As it happens, we may soon have a chance to test this. The staff of Senate Majority Whip Dick Durbin recently met with a variety of pro-reform groups and, according to multiple sources, encouraged them to expand their focus beyond the consumer agency to include such issues as derivatives. The progressive groups are “readying themselves to make a big battle,” says Michael Greenberger, a University of Maryland law professor and former federal regulator with strong ties to the reformers. “Derivatives will be a key part of it. … A lot of these groups are concerned that the consumer agency not suck all the oxygen out of the air.”
Then there are some idiosyncratic developments that could further bolster the hawks. Greenberger notes that Greece used derivatives to hide government debt, a factor that has exacerbated its current fiscal crisis. “The Greek situation brought home to people in the administration … that you can’t have these things being used to create financial havoc,” he says.
Or take Congressman Barney Frank, who chairs the House Financial Services Committee, making him Dodd’s counterpart in the lower chamber. Up until recently, the feeling on Wall Street was that Frank didn’t have particularly strong views on derivatives. But Frank has been outspoken on the issue of late, saying he regretted that the derivatives portion of the House bill wasn’t tougher. Last week he acknowledged that an aide had left to work for a derivatives clearinghouse only weeks after the House passed its financial reform bill in December, a possible wake-up call on the issue. A financial services committee staffer disputes the link between the two developments, noting that Frank both voted against and argued against weakening the derivatives measure in the House. Whatever the case, it’s probably worth heeding the staffer’s warning that, “[t]o think we could be so easily bought off by the consumer piece of this … is a vast underestimation.” (Frank will be a party to any final negotiation.)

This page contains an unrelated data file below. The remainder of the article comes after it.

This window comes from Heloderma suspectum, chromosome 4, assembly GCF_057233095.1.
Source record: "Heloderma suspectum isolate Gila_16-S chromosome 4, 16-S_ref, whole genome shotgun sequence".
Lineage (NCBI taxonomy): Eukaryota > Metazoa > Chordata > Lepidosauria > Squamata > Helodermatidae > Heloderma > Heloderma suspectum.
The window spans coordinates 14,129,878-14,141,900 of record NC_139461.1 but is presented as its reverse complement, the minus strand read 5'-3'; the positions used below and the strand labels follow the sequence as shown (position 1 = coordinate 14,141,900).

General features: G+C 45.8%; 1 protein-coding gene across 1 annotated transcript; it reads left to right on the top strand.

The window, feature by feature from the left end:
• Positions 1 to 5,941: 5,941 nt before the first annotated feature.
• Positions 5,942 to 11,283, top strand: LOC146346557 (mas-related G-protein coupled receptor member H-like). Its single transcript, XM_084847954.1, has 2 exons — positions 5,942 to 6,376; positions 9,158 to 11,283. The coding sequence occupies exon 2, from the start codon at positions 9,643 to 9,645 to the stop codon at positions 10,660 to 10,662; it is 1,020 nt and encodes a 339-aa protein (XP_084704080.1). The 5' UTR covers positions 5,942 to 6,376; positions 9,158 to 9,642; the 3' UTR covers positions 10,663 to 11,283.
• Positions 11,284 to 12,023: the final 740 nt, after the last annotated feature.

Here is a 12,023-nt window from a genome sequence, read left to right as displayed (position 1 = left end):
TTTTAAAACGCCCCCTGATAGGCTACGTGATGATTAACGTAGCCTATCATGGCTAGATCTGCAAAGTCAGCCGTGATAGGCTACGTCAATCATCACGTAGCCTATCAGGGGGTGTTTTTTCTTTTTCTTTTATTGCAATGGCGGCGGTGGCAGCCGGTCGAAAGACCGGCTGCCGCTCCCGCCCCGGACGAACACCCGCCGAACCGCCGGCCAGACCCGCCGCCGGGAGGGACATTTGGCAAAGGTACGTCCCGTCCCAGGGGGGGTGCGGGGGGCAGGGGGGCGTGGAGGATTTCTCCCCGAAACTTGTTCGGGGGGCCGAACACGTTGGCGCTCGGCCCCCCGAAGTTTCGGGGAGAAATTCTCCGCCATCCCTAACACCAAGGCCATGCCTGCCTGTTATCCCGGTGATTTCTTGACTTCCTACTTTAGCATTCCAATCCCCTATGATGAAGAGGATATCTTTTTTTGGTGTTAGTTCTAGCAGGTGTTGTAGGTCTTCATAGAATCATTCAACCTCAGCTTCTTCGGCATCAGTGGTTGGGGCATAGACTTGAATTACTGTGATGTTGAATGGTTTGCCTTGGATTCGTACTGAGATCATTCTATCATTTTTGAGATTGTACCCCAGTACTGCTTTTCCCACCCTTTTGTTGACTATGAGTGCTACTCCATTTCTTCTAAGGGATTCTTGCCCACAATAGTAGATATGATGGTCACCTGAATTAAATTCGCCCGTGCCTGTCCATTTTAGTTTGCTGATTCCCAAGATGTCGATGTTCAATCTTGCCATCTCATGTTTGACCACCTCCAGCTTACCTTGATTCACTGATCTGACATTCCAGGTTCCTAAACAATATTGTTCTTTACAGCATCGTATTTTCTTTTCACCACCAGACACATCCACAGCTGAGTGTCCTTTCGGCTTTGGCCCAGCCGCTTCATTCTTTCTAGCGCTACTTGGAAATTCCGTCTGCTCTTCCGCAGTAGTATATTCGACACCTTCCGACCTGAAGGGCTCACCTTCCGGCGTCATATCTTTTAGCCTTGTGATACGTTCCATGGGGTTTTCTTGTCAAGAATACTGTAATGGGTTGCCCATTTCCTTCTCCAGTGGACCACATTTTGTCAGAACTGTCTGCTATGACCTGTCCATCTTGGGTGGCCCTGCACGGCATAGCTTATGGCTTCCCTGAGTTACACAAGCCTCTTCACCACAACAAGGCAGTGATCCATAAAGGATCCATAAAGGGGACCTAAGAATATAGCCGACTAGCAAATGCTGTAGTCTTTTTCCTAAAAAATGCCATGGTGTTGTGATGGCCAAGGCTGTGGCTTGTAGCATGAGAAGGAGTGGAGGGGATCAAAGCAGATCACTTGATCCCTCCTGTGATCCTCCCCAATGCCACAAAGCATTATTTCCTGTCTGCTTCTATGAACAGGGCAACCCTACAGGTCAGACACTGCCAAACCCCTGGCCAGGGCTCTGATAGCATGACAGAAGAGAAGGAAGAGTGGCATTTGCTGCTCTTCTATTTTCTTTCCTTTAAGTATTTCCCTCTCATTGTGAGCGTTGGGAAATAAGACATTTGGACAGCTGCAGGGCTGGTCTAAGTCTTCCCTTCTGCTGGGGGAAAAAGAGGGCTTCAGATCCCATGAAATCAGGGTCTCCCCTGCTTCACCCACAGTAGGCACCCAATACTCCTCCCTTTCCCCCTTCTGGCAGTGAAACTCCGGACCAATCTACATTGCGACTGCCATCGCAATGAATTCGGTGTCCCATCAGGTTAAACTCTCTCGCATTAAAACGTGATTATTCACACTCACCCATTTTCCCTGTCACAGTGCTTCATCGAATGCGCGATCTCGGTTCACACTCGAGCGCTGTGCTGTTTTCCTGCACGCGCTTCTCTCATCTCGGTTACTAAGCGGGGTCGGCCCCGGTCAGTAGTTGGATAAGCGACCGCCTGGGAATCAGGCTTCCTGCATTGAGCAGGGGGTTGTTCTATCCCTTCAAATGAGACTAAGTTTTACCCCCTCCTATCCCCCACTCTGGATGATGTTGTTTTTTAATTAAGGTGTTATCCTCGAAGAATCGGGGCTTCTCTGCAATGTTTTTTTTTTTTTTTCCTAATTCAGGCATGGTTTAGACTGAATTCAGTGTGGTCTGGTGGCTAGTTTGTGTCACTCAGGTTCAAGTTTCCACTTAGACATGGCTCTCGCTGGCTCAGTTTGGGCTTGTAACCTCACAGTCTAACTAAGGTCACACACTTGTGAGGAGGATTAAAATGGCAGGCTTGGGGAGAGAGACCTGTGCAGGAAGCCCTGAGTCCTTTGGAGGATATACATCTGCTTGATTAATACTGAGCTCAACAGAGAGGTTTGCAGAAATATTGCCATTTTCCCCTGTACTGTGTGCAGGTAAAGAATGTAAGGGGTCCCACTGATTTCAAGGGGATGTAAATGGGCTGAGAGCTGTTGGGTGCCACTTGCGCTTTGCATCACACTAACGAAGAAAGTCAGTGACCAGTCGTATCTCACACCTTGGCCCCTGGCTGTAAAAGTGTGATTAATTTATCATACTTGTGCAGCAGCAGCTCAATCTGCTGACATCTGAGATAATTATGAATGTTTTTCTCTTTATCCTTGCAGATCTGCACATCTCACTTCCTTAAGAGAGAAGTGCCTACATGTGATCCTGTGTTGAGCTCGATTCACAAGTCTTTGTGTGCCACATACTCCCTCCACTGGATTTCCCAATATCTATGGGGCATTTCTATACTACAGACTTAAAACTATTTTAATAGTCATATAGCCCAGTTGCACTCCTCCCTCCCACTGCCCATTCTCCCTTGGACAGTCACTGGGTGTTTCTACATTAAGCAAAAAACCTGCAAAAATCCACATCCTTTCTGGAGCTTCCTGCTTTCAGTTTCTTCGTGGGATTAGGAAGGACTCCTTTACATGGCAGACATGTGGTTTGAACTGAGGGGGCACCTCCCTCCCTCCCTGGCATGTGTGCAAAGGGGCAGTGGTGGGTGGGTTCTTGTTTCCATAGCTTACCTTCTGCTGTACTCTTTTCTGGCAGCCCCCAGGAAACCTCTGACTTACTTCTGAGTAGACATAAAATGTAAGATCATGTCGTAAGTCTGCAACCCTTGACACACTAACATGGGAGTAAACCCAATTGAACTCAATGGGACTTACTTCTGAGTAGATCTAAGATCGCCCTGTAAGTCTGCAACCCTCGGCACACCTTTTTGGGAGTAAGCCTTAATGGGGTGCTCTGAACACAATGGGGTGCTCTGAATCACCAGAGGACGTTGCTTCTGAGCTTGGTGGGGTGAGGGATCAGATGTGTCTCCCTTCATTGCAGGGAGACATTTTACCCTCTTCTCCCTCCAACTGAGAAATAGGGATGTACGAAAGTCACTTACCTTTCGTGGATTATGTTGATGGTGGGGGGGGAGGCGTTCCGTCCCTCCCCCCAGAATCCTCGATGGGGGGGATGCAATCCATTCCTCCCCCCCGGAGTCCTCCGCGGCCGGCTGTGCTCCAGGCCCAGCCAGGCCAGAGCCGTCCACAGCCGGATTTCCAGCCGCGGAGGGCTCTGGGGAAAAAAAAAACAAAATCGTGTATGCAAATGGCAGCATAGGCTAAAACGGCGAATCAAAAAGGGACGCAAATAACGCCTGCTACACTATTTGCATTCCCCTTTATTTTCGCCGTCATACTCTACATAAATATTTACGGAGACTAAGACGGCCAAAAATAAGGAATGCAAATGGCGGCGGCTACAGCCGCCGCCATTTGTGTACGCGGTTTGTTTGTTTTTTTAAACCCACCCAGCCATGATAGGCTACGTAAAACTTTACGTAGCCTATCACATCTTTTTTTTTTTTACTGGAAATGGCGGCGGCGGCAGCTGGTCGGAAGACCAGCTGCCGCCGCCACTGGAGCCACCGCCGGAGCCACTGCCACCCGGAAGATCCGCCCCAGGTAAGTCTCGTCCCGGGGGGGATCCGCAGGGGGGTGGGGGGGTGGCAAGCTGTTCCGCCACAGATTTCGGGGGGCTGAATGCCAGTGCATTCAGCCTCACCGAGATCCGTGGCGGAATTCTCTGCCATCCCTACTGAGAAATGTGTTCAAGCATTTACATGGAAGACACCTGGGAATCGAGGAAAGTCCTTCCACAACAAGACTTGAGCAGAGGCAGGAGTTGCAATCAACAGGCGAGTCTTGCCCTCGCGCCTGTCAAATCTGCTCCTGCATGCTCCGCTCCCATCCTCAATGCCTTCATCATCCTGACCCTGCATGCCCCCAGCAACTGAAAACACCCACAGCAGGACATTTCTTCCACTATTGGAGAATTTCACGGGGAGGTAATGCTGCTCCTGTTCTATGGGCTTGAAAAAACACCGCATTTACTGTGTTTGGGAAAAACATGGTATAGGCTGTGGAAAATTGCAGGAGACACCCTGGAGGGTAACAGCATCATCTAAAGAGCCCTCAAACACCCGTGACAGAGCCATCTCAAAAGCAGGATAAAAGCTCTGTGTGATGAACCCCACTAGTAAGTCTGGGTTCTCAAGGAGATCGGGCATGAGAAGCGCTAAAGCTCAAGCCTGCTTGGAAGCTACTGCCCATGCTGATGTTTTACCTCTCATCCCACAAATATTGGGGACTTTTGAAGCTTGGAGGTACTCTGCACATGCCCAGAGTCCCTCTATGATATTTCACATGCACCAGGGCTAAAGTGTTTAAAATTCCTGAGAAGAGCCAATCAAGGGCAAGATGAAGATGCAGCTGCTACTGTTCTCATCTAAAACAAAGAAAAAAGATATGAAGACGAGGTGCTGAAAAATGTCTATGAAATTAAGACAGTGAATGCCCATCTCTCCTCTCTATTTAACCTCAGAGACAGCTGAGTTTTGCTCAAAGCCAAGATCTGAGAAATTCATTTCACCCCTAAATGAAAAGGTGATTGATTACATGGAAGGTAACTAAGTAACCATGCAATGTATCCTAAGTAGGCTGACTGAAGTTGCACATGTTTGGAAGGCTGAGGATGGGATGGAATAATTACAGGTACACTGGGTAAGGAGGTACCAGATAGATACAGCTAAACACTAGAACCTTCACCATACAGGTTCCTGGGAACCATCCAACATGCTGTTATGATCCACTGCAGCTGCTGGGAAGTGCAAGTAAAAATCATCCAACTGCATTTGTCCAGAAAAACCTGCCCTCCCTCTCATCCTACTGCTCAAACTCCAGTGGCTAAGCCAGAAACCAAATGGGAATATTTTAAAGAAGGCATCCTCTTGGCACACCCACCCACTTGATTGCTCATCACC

In the end, though, the most reliable guide to what’s likely to happen is discerning who has leverage. And, even once you strip away all the rhetoric and the personal narratives, it’s clearly the Democrats who have it. The outcome the industry fears most is that Democrats pass a tough bill on an overwhelmingly partisan vote, isolating Republicans as reflexive defenders of Wall Street. “Everyone in the industry, their line is very simple,” says another administration official. “They want a bipartisan bill.”
According to this same official, the administration doesn’t expect to have trouble finding one or two Republican senators to break a filibuster, even for a hawkish bill. “Frankly there’s a category of [Republican] who is fed up with the party on the issue. They’ve told me so privately,” the official says. “They don’t want to be caught on wrong side of it.” Which means Democrats have the ability to force Wall Street to move their way—not just on the consumer agency, but across the board. The only question is whether they use it.
Noam Scheiber is a senior editor of The New Republic.